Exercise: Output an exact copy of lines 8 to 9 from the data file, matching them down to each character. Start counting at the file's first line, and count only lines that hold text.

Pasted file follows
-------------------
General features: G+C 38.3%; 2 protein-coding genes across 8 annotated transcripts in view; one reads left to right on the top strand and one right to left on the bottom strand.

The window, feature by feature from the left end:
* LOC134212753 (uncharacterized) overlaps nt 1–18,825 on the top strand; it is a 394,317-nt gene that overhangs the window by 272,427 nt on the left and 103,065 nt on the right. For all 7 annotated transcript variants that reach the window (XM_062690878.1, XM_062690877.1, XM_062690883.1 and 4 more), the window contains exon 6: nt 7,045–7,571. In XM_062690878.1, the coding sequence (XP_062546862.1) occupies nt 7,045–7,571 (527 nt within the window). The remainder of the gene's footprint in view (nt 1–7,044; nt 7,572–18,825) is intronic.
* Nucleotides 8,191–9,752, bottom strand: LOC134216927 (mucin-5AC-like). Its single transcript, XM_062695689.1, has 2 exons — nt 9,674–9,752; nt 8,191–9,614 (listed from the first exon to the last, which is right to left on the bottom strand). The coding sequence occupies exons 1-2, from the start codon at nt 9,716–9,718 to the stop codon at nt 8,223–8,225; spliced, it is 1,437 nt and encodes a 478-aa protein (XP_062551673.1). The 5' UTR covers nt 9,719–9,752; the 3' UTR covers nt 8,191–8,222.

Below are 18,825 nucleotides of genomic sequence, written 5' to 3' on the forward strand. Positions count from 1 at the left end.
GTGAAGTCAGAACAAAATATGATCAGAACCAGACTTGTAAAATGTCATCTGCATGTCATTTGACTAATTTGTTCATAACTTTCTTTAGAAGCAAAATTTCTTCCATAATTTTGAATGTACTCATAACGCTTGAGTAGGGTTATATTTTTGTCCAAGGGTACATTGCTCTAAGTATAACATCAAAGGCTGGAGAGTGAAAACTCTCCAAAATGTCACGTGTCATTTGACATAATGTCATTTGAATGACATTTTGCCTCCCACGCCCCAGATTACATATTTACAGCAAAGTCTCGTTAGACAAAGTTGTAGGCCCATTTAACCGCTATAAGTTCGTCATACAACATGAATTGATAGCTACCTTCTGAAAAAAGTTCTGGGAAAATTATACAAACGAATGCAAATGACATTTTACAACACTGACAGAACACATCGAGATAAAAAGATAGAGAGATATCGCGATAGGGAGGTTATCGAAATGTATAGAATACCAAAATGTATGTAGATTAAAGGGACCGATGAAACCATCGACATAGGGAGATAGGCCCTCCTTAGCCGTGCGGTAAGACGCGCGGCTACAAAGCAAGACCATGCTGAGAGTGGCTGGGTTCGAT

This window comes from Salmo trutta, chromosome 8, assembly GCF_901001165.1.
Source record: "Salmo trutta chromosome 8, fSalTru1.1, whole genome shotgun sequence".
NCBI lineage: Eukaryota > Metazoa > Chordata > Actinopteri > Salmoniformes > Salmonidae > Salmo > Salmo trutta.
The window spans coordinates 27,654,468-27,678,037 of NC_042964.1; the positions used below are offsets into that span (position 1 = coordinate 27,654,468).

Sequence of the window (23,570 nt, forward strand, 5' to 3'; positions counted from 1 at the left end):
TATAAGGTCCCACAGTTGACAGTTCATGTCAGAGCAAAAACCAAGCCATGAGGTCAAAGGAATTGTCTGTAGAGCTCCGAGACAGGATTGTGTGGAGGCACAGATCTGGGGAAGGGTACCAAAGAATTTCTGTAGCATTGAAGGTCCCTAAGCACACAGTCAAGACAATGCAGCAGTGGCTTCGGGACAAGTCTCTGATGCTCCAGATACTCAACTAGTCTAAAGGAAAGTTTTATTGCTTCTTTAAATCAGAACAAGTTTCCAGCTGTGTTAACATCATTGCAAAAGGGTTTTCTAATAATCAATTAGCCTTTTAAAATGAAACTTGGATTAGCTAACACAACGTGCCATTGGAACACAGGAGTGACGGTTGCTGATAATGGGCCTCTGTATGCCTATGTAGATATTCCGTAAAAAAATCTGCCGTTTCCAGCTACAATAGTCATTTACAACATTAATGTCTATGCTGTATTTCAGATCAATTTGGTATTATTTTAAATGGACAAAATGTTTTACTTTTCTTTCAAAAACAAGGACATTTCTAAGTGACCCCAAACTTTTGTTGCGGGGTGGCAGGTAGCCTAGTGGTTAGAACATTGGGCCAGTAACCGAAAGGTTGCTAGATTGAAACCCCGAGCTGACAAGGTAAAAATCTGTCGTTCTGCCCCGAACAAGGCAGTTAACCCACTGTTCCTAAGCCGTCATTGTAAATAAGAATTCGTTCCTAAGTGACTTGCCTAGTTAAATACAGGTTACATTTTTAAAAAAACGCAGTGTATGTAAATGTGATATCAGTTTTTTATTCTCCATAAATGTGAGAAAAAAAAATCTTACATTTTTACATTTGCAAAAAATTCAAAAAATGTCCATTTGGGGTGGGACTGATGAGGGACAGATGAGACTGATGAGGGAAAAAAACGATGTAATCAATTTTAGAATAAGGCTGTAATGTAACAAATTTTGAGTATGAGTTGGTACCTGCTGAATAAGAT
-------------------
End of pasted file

Source record: "Salmo trutta chromosome 8, fSalTru1.1, whole genome shotgun sequence".
NCBI lineage: Eukaryota > Metazoa > Chordata > Actinopteri > Salmoniformes > Salmonidae > Salmo > Salmo trutta.